Today is National Voter Registration Day, so it is especially fitting that yesterday, a New Hampshire judge blocked yet another attempt by Republican lawmakers to make voter registration more difficult. This ruling marks the latest victory in our effort to protect the fundamental right to vote.
The decision concerned a GOP bill in New Hampshire—enacted over Gov. John Lynch’s veto—that revised the state’s voter registration form to include inaccurate and misleading statements about voter registration requirements. Specifically, the new form stated that people who register to vote in New Hampshire would have to register their cars there, and also obtain a New Hampshire driver’s license.
The court concluded that these statements were contrary to established law, did not pass constitutional muster, and would have undoubtedly discouraged eligible voters from registering. In the court’s words, “Those who by our laws and our constitutions have the fundamental right to vote in New Hampshire must not have that right inappropriately burdened or infringed.” The court ordered that the language be removed, so the form accurately reflects New Hampshire law.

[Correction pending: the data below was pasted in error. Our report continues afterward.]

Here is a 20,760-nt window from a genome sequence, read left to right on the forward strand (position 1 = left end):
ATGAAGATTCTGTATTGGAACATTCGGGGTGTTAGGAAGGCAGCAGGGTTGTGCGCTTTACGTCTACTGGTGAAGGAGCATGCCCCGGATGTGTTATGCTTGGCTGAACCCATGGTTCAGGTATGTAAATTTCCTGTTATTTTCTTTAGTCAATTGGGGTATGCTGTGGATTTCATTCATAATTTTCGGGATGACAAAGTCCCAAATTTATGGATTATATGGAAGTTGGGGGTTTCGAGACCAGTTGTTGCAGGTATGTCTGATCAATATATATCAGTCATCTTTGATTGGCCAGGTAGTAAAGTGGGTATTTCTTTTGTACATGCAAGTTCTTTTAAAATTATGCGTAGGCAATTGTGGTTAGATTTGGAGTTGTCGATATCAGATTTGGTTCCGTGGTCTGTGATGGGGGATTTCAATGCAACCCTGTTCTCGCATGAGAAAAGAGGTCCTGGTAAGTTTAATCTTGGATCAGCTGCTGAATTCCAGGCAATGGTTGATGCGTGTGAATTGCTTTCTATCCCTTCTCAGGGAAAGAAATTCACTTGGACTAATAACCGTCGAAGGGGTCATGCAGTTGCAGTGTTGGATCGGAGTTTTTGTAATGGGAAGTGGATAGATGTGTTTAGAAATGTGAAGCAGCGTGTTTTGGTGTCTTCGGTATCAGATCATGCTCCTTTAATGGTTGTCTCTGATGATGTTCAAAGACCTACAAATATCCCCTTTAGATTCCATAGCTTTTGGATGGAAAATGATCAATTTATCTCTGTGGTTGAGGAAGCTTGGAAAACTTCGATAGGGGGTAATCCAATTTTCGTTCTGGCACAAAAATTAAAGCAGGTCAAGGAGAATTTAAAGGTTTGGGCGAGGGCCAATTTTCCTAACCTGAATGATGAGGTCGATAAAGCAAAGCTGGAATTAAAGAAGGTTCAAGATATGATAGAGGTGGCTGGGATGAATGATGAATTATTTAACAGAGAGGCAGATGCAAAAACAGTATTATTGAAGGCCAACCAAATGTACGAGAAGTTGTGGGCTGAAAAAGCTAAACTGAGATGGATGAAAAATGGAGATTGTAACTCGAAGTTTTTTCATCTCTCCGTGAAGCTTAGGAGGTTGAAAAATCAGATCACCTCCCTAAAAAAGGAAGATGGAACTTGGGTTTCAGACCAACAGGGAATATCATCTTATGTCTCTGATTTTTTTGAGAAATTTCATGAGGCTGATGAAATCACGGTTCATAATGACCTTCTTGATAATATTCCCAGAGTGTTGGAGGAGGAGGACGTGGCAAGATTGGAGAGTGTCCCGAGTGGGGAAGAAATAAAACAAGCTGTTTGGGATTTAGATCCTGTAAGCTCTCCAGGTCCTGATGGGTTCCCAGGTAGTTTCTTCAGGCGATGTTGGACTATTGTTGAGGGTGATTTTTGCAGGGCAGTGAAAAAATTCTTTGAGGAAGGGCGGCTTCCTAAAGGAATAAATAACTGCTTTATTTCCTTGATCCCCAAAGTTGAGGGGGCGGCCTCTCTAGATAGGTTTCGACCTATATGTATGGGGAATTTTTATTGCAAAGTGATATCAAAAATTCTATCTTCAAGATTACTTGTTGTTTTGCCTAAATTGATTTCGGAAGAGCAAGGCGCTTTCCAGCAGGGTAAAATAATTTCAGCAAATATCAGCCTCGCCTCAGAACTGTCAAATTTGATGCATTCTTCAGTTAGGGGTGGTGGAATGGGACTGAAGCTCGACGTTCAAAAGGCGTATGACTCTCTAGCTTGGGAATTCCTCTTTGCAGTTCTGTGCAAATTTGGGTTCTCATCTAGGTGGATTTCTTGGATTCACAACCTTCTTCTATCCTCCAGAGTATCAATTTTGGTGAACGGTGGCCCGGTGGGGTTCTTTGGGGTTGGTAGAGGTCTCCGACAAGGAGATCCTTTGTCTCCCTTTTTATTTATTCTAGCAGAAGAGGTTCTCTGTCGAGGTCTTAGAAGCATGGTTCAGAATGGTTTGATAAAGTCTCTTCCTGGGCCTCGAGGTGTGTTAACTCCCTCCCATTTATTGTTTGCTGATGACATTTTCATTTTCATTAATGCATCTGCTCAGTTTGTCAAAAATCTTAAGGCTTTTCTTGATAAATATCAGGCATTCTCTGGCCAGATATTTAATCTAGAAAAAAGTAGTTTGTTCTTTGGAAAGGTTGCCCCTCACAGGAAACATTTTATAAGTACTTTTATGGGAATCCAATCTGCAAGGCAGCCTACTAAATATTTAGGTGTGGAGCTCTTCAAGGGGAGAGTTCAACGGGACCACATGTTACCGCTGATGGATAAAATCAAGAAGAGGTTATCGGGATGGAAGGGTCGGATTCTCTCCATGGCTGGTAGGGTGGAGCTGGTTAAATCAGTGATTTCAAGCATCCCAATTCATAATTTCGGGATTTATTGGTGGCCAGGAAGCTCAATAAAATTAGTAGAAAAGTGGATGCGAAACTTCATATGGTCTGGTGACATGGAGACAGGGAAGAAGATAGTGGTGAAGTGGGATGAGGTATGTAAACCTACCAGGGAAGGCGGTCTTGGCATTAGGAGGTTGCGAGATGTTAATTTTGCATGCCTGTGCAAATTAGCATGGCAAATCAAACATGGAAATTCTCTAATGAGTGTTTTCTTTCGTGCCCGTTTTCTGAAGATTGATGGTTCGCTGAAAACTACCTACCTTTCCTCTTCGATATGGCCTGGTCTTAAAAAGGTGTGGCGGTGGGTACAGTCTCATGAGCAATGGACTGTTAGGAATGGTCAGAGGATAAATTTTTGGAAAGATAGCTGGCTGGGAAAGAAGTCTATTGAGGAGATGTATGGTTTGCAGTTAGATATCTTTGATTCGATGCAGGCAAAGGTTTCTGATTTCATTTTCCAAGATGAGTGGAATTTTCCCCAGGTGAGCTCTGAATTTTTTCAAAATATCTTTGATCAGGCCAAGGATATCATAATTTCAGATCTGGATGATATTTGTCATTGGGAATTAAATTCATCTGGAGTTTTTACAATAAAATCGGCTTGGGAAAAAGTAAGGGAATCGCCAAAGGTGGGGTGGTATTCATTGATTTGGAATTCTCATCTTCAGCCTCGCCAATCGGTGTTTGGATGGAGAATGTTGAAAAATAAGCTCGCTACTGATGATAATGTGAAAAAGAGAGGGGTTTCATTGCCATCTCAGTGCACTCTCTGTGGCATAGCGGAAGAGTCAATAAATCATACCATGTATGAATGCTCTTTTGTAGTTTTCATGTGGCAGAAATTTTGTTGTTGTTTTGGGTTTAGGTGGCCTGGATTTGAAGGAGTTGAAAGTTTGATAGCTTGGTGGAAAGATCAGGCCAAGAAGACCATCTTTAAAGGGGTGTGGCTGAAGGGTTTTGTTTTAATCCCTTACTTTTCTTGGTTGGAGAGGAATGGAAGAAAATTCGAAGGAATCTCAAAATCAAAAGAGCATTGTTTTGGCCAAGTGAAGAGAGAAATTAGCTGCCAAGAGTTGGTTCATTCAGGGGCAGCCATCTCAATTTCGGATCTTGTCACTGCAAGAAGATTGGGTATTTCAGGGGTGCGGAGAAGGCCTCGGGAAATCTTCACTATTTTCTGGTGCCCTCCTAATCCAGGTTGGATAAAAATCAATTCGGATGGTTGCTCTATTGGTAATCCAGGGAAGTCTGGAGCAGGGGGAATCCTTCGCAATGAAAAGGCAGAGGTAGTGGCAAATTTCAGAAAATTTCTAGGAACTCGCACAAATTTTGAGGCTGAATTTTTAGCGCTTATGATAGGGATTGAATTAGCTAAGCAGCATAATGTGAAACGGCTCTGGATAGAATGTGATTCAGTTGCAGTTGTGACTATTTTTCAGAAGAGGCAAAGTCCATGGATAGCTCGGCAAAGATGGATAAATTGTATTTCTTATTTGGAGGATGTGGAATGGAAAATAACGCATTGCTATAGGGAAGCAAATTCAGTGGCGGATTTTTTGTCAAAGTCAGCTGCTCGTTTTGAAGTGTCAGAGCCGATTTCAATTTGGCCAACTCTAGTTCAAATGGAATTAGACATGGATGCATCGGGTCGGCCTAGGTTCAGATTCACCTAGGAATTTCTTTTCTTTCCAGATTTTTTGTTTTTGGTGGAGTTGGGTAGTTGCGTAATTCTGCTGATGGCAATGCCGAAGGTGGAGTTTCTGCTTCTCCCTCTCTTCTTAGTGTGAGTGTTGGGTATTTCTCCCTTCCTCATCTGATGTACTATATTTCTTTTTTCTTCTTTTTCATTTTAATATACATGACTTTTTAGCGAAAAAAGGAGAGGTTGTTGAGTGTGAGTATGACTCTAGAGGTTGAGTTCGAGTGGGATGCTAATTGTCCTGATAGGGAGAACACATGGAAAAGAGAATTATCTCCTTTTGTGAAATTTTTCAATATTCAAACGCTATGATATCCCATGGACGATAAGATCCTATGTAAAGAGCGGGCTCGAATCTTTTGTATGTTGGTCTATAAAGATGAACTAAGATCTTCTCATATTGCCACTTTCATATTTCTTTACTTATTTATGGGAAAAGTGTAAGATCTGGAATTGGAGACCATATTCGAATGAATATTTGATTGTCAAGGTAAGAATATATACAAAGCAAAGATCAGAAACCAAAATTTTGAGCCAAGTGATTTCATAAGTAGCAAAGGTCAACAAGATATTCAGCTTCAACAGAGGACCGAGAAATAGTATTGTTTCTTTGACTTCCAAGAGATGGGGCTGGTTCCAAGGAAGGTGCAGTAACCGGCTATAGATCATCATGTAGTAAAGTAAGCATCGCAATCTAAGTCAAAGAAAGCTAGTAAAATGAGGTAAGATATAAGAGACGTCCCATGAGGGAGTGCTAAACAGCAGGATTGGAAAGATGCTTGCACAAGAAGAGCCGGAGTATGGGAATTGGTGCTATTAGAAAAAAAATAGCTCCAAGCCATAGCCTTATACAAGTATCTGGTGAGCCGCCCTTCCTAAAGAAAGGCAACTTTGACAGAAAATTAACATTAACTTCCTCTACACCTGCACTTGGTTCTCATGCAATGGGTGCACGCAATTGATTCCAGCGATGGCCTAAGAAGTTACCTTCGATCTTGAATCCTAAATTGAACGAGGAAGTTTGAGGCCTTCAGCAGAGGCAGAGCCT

The right to vote is fundamental. It should never be restricted for partisan reasons. We celebrate this decision for protecting this right for all eligible voters in New Hampshire, including college students and our brave members of the military.
This decision is just the latest in an undeniable string of victories for voting rights advocates in states like Iowa and Florida. In the weeks ahead, we will continue to use every resource at our disposal to protect the right to vote.
And today, we encourage all Americans to join their fellow citizens who are participating in National Voter Registration Day. Every time an eligible American registers to vote, our nation is strengthened. If you need to register, go to www.gottaregister.com right now, where you can follow a few simple steps to fill out a voter registration form—and ensure that you can fully participate in our democracy this November.
The full text of the New Hampshire Superior Court’s opinion is available here.